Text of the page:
A new paper rekindles a tiresome debate on immigration and wages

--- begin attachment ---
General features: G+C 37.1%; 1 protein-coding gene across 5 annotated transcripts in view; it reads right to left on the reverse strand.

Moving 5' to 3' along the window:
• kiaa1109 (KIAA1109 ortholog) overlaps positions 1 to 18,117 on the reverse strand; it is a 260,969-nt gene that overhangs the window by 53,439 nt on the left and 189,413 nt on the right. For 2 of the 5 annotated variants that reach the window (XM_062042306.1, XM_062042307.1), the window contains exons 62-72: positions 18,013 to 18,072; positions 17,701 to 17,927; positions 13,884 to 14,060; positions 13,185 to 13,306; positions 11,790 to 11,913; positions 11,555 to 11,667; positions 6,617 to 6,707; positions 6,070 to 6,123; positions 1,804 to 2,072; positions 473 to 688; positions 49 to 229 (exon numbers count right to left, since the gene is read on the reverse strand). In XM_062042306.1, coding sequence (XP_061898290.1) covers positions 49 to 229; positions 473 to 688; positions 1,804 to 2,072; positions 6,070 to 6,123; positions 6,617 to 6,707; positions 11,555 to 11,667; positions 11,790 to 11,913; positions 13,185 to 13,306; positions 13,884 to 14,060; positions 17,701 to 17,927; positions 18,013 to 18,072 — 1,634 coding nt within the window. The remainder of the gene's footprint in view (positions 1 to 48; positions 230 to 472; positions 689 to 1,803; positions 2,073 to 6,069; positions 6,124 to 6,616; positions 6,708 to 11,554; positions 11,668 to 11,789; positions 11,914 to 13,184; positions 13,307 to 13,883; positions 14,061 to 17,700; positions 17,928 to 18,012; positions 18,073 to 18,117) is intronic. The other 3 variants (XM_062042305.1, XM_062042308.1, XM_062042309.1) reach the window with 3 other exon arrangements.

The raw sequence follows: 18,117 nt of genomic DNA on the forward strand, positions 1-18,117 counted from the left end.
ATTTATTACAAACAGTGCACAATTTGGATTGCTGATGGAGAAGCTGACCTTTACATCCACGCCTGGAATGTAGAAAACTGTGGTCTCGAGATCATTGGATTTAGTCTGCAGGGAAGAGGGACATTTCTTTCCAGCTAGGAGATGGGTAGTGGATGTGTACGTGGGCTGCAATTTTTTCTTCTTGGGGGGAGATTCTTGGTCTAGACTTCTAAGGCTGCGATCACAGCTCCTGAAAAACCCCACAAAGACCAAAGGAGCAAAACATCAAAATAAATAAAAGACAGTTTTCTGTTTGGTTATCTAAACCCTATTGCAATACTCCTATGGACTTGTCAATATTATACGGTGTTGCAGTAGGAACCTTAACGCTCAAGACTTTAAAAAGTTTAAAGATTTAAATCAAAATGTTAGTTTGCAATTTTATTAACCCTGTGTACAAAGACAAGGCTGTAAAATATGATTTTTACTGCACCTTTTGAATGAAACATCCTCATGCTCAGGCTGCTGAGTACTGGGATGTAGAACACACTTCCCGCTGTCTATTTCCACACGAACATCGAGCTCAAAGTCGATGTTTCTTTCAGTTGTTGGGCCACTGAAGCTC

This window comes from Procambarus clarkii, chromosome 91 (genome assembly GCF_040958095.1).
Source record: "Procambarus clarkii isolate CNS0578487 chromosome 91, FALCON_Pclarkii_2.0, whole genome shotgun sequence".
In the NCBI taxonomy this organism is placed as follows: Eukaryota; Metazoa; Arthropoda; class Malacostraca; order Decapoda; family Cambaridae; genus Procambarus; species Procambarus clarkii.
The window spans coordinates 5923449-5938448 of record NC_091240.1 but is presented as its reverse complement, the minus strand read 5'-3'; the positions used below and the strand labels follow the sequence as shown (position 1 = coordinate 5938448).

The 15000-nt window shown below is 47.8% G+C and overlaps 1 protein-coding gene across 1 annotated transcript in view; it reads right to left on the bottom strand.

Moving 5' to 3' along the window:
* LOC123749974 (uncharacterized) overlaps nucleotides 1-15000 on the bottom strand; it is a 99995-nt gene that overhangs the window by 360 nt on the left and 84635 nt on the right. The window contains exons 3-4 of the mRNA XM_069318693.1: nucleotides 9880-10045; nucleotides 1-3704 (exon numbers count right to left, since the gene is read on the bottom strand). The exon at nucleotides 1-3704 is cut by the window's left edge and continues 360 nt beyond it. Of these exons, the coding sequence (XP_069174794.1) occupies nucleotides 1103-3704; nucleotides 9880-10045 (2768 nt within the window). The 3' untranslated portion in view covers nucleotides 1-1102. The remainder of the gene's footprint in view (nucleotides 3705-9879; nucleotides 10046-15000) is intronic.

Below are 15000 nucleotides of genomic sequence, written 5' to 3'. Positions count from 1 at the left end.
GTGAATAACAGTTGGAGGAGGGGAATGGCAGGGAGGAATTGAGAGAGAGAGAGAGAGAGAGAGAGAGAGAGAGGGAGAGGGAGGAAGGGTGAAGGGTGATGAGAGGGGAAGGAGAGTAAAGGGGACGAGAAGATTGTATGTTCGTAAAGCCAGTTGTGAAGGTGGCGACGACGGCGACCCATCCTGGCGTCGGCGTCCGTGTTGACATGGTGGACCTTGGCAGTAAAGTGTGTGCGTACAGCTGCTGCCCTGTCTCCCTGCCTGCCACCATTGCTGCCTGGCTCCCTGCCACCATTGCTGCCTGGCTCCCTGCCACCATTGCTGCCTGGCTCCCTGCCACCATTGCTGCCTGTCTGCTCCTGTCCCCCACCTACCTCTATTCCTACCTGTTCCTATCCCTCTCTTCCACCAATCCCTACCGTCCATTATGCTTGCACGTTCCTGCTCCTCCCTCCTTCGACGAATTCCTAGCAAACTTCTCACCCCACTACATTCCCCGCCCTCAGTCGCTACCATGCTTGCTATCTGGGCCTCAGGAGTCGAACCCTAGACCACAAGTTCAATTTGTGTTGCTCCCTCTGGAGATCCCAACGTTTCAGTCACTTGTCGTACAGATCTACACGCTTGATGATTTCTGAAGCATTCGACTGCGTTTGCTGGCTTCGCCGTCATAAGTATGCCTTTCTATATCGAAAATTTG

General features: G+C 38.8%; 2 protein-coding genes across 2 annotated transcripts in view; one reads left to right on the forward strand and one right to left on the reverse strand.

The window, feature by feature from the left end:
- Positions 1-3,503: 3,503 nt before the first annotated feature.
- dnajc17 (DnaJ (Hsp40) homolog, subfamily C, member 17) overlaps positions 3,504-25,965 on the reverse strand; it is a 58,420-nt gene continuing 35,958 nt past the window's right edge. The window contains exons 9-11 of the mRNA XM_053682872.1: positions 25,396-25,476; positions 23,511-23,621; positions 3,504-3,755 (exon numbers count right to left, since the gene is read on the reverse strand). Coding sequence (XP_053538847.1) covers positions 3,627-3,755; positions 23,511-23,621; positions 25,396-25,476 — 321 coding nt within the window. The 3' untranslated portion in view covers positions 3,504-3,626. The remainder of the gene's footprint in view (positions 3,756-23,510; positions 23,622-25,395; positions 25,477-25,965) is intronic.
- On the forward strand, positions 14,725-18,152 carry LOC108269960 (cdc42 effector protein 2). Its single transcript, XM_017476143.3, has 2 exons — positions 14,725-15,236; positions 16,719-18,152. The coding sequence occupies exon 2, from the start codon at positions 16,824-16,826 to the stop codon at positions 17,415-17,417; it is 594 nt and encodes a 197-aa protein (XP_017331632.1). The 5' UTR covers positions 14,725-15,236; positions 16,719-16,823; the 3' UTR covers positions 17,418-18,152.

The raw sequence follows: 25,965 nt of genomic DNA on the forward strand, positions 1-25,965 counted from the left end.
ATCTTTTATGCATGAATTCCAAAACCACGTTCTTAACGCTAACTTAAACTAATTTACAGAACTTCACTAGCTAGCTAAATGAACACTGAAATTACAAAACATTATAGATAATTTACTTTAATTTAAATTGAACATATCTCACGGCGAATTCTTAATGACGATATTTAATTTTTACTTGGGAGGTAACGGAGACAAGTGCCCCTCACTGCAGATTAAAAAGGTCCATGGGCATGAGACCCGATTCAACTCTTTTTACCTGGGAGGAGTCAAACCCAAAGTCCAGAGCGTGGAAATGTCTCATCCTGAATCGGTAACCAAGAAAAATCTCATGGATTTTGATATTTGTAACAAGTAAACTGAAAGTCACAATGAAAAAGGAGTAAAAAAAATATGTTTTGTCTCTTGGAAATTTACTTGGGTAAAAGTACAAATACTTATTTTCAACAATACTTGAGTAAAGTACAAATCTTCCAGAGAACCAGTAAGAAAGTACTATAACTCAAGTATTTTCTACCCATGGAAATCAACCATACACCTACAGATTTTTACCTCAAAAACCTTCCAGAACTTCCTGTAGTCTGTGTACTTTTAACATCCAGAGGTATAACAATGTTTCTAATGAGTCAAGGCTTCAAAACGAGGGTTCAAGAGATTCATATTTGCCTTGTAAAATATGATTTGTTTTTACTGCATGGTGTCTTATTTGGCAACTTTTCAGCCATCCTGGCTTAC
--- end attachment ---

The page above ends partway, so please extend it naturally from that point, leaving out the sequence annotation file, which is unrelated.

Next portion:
This is a timely read on immigration and wages. It is almost common knowledge to think that an influx of immigrants will depress wages. And this logic is, well, logical. After all, if more workers are available than businesses can very easily lower wages until they find the lowest possible wage someone is willing to take. And immigrants – who have nothing – are willing to take amounts less than minimum wage. The fallacy in this logic is simple: all jobs are not equal. Immigrants tend to be the lowest skilled workers. Not to mention, as immigrants they are not eligible for jobs that require U.S. citizenship. Therefore, as the article mentions, new immigrants will displace other immigrants. In fact, in the Mariel boatlift event, immigrant wages dropped 6.7% while non-immigrant wages were unchanged. The key here is to look at the long-term. While there is likely a (negligible) short-term drag on wages, over the long-term the increased productivity and competitiveness is beneficial for an economy.